Thrift Store Marketing Plan
In today’s tough economy, marketing your thrift store means finding unique ways to stand out from the crowd of competitors all vying for the same dollar. That’s where a solid marketing plan comes into play by looking at your customers and finding ways to tell them about your store’s unique shopping experience. While it might take some time to develop a plan, you’ll find it becomes an invaluable tool to keep traffic coming through the doors.
A solid marketing plan starts with identifying the demographics of your target market. Look for similarities such as age group, income level and other information about their buying habits. What ZIP codes do most of your customers live in? What are their needs when it comes to shopping for clothing, household furnishings, toys and the other items your store plans to carry? Do they shop locally, online or further away? Take a look at the media your target market pays attention to – do they read the local papers, read fashion magazines, visit particular websites or listen to certain radio programs? Once you determine the specific characteristics of your perfect customer, you’ll start to get ideas on how to effectively advertise to them.
Most thrift stores have direct competition from other thrift or consignment stores, as well as from department stores and other retailers that sell new goods. Take a careful look at all of the competitors in your area to determine the characteristics of their target market and what they sell. Your competitors' marketing materials and Internet strategies also provide significant clues as to how they attract buyers.
Once you get a firm idea of your competitors' marketing tactics, it’s time to create your own unique marketing messages. Focus on a few key messages that help your target market understand exactly what you do and the benefit for them. These key messages should also give you a niche in the local market, so people start to remember your store when they think of buying used items. Your messages might focus on the primary items you sell, such as children’s apparel, designer goods or home furnishings. You might want to mention pricing, quality, cleanliness or new items arriving daily as part of your message. If you offer services in addition to used goods, mention them.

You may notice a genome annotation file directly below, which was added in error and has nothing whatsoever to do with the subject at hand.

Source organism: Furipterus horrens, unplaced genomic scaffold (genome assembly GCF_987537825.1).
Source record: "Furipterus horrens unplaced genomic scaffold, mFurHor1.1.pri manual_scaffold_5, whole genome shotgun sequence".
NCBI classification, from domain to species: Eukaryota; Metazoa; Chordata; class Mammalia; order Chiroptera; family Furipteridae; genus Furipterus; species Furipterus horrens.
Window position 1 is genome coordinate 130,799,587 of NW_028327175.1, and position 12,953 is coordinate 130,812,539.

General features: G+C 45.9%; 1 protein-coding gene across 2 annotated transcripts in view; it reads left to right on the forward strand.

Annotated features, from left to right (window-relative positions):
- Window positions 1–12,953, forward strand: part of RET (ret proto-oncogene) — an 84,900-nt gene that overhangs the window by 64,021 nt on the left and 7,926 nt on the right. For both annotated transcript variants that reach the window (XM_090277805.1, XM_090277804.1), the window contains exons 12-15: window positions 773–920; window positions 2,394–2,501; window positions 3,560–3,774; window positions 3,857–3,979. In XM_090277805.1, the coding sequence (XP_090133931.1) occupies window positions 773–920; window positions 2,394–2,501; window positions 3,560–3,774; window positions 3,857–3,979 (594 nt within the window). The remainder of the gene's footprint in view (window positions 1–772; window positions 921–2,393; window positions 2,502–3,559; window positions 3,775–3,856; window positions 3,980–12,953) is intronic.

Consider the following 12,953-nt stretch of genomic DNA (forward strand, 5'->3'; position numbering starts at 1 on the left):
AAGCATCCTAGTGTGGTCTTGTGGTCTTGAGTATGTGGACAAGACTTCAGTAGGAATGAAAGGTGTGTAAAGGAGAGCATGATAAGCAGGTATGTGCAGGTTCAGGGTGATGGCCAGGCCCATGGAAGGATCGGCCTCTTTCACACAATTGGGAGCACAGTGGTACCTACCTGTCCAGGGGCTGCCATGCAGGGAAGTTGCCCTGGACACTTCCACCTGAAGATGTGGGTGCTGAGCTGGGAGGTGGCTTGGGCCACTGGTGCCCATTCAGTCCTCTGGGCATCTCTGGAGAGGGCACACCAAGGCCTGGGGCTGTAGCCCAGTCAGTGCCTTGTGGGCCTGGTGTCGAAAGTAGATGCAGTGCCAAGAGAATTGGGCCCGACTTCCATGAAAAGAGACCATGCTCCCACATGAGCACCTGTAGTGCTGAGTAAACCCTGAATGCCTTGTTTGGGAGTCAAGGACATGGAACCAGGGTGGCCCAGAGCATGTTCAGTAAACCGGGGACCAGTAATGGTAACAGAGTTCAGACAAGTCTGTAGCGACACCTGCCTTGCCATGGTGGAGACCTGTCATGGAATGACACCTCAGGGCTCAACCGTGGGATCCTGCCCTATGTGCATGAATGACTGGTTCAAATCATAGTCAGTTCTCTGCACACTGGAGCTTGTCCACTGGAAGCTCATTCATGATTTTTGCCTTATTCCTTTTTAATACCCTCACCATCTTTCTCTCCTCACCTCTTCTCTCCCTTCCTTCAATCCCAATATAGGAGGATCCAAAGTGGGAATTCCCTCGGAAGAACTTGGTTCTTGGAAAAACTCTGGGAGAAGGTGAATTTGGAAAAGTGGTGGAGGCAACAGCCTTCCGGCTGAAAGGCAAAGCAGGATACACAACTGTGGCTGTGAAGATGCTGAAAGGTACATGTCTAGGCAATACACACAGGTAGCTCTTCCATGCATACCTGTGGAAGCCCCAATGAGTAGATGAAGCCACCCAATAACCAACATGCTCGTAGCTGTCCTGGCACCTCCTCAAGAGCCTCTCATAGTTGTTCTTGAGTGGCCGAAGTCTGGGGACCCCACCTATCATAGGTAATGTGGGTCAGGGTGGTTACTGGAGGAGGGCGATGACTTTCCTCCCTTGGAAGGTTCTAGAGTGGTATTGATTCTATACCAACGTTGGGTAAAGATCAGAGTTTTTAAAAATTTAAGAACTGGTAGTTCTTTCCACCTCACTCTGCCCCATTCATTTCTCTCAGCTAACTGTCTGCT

A grand opening with a large banner and plenty of signage builds excitement about your business. Even if you’ve been in business for awhile, hold an open house to alert the local community about your store. Send press releases about the event to the local media. As for advertising, consider print or radio ads, or look for ad space in homeowner and condo association newsletters or college campus newspapers as these are often cheaper than more commercial ads. Put Internet social media to work, using Facebook and Twitter to let people know about new arrivals, special events and to help more people learn about your store.